Divisions in the doctrine of the Trinity also followed. It was Charles Parham who first formulated the definition of Pentecostalism by linking tongues with the Holy Spirit Baptism. “Glossolalia” (glosso-tongue/ lalia-speak ) became the proof or evidence of a post conversion experience. Parham actually had three main teachings which included the above. Two of these teachings were rejected: these were that Spirit filled believers are “sealed” as the bride of Christ, and that the “glossolalia” would be the tool for a world endtime revival, (P.173). However, the teaching of “the evidence of tongues” for a subsequent Baptism with the Spirit remained as the distinctive teaching that defined and separated the Pentecostal movement from historical Christianity.

An interesting thread to the movement shown by Goff is the Sociological aspect. At the inception of the movement there were social problems and influences that gave the new Pentecostal experience a climate in which it was readily accepted. That Charles Parham was the founder of the Pentecostal movement, is well proved in this book. It is only in more recent times that the Pentecostal movement has sought to distance itself from this history. The reason becomes clear when one reads the documentation of the life of Parham… Earlier in life Parham had suffered a viral infection of the brain which some believe caused him to behave in a disorderly manner. He was in fact rejected for ordination by the Methodist Church. He denied the doctrine of eternal punishment, opposed medical and medicational treatment and believed serious diseases to be demonic. He was also influenced by a cult like centre called “Shiloh” run by a Frank Sandford near Durham, Maine, and believed that missionaries could be endowed with special powers for last days mission work.

Parham was documented as having mental, emotional, psychological and sociological disorders. In 1907 he was arrested for homosexual acts with a 22 year old man in San Antonio, Texas. From then unto his death in 1929 he was considered by the movement as a “fallen prophet”. However, he continued his religious endeavours up to the end, including raising funds for a trip to the Holy Land to search for the Ark of the Covenant. This trip never materialised as Parham claimed to have been “mugged” in New York and had all his money “stolen”. Many writers and leaders have sought to reject Parham as the founder. But it was Parham who founded the first Pentecostal magazine called “Apostolic Faith”, he issued the first Pentecostal minister credentials, and it was he who first formulated the new Pentecostal doctrine of a subsequent Baptism With the Spirit. Parham was a Bible College teacher at Topeka, Kansas, USA and mentor of a William Seymour who founded the Azusa St. church some years later to which various Pentecostal affiliations trace their roots.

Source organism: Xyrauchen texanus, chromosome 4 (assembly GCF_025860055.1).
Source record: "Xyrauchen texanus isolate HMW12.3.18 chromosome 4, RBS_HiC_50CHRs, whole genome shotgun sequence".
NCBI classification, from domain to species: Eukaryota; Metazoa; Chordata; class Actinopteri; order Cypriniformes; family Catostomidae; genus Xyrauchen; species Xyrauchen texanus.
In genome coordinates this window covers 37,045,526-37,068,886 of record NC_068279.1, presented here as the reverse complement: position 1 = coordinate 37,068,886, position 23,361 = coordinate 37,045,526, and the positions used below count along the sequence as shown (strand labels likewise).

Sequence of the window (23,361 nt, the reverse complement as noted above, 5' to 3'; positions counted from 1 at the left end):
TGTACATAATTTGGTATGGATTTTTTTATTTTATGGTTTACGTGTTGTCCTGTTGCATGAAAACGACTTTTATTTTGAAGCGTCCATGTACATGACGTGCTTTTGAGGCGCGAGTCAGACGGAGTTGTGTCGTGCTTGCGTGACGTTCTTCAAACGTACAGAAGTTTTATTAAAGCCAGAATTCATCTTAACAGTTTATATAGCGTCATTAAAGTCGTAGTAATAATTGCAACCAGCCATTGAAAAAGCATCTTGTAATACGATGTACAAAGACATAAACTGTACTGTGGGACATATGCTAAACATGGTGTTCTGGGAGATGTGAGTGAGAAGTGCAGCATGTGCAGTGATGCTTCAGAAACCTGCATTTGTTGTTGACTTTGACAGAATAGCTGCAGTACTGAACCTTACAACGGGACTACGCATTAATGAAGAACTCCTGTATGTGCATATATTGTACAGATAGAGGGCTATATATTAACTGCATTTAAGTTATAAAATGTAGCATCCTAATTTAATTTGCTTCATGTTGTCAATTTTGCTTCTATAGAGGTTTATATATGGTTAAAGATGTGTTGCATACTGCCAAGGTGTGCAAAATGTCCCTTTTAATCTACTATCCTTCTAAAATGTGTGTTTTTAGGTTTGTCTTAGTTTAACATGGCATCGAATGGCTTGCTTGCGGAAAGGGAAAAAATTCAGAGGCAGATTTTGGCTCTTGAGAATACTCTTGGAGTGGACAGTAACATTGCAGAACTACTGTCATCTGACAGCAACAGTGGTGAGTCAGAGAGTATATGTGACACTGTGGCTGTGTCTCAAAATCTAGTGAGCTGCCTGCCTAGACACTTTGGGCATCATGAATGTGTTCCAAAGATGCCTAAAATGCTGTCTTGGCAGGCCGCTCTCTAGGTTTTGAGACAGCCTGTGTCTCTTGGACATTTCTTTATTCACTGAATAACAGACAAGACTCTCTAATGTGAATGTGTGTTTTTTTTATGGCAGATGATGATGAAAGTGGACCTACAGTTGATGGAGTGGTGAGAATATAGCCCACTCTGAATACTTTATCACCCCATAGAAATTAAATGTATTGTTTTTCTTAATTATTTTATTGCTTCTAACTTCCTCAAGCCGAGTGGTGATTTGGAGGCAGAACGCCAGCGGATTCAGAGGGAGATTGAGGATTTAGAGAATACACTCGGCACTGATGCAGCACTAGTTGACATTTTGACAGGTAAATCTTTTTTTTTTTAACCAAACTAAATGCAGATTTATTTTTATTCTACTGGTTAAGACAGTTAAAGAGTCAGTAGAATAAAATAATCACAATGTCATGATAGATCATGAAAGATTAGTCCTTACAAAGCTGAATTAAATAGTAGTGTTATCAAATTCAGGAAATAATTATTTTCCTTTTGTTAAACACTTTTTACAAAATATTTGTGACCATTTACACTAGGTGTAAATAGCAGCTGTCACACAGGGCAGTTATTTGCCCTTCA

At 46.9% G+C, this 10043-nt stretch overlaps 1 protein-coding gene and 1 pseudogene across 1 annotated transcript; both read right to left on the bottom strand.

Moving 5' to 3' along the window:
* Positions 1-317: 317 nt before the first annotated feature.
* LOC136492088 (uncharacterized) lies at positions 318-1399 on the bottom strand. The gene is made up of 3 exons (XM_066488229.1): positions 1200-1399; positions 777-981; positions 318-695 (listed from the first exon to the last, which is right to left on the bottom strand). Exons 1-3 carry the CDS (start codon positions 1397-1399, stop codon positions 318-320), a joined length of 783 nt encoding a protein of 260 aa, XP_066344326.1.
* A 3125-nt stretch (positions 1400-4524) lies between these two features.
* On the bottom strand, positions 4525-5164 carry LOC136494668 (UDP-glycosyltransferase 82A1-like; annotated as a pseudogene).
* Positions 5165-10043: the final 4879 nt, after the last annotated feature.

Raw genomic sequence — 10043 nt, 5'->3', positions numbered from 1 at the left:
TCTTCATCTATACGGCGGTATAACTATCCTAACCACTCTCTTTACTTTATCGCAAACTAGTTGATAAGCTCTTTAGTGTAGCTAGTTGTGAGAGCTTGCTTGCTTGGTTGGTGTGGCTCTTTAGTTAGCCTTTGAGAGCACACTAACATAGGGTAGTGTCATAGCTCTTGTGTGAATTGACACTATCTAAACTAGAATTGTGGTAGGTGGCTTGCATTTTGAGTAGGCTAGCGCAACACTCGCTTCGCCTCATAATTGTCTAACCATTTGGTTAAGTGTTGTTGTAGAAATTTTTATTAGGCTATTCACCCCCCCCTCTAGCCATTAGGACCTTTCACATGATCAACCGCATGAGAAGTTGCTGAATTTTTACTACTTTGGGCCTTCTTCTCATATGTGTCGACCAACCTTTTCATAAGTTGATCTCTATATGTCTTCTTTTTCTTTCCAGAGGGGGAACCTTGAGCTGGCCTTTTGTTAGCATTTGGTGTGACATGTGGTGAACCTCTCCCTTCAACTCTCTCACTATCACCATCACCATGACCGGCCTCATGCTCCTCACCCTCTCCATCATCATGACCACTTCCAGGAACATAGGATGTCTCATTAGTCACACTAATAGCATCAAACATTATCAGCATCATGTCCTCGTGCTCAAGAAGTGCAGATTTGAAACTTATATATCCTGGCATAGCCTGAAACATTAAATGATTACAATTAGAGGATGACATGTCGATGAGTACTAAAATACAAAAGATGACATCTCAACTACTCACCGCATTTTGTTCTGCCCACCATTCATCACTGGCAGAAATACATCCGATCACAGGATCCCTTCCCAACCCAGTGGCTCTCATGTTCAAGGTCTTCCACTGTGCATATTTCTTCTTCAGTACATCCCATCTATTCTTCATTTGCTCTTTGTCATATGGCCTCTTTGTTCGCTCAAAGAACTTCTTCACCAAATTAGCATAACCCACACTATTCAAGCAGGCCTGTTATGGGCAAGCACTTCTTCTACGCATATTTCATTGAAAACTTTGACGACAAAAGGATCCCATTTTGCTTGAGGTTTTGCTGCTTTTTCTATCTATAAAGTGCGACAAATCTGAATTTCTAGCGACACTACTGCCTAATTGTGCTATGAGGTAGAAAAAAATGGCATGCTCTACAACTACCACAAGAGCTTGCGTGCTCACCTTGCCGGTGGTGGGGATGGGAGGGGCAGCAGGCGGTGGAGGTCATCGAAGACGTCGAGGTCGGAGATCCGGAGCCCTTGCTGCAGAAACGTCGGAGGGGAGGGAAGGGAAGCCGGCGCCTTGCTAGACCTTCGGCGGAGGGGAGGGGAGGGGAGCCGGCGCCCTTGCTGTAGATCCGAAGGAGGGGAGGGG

The [unknown] Tongues movement is clearly traced to Topeka in 1901. Before this only isolated cases of unknown tongue speaking can be found with mystics, Roman Catholics and extreme sects, and some isolated occurrences by individuals during holiness camp meetings. The part of this book that should shock all Christians is the history of the Topeka event in 1901 where the “tongues movement” began. This event also documents Parham’s true understanding of “tongues”.

Parham did not believe in unknown tongues but rather “Zenoglossa” – (Zeno-foreign/ Glosso-tongue speaking). He believed true tongues to be real human earthly foreign languages as in Acts 2 and they would be supernaturally and instantly given to Christians for the purpose of missionary work in other countries. After suffering a nervous breakdown in 1899 Parham attempted to reproduce Acts 2. However, the event at Topeka was proved to be something very different. Parham later rejected the same phenomenon at Azusa St. which had been imparted by Seymour. The unknown tongues of today are traced precisely to the Topeka event and the later Azusa St.

The book traces the developments of Azusa St. and Parham’s eventual denouncement of this movement as occultic. Much of this history is today being rewritten or is presented selectively, but this book leaves no stone unturned and the background of references and bibliography is simply exhaustive. At times this book reads like a novel as it traces the fascinating history of men such as Parham and Seymour to the very end. Christians who are lovers of truth will want to read this scarce classic and learn from history. Whatever one thinks of the Pentecostal movement, the irrefutable documentation in this book will enlighten and give a source of valuable information as to how, where and why this movement originated.